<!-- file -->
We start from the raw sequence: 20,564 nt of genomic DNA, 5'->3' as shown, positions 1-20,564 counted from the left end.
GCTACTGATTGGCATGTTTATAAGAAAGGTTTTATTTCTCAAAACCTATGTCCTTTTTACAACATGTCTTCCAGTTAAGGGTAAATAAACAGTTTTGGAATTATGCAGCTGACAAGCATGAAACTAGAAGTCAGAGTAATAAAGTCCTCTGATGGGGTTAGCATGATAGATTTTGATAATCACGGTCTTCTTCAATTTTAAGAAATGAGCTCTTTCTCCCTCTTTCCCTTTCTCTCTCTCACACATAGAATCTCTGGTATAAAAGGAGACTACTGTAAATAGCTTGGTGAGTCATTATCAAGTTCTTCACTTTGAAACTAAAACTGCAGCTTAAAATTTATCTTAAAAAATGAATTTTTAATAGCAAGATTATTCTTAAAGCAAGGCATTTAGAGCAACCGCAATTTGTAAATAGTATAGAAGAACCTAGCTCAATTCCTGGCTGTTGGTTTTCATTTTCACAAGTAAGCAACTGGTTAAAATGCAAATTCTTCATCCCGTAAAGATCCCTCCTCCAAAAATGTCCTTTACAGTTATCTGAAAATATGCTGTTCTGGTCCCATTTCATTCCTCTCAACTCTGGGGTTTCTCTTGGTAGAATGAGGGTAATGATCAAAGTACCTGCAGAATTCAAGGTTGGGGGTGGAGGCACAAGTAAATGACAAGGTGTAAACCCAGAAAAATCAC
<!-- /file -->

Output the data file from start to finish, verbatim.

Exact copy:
We start from the raw sequence: 20,564 nt of genomic DNA, 5'->3' as shown, positions 1-20,564 counted from the left end.
GCTACTGATTGGCATGTTTATAAGAAAGGTTTTATTTCTCAAAACCTATGTCCTTTTTACAACATGTCTTCCAGTTAAGGGTAAATAAACAGTTTTGGAATTATGCAGCTGACAAGCATGAAACTAGAAGTCAGAGTAATAAAGTCCTCTGATGGGGTTAGCATGATAGATTTTGATAATCACGGTCTTCTTCAATTTTAAGAAATGAGCTCTTTCTCCCTCTTTCCCTTTCTCTCTCTCACACATAGAATCTCTGGTATAAAAGGAGACTACTGTAAATAGCTTGGTGAGTCATTATCAAGTTCTTCACTTTGAAACTAAAACTGCAGCTTAAAATTTATCTTAAAAAATGAATTTTTAATAGCAAGATTATTCTTAAAGCAAGGCATTTAGAGCAACCGCAATTTGTAAATAGTATAGAAGAACCTAGCTCAATTCCTGGCTGTTGGTTTTCATTTTCACAAGTAAGCAACTGGTTAAAATGCAAATTCTTCATCCCGTAAAGATCCCTCCTCCAAAAATGTCCTTTACAGTTATCTGAAAATATGCTGTTCTGGTCCCATTTCATTCCTCTCAACTCTGGGGTTTCTCTTGGTAGAATGAGGGTAATGATCAAAGTACCTGCAGAATTCAAGGTTGGGGGTGGAGGCACAAGTAAATGACAAGGTGTAAACCCAGAAAAATCAC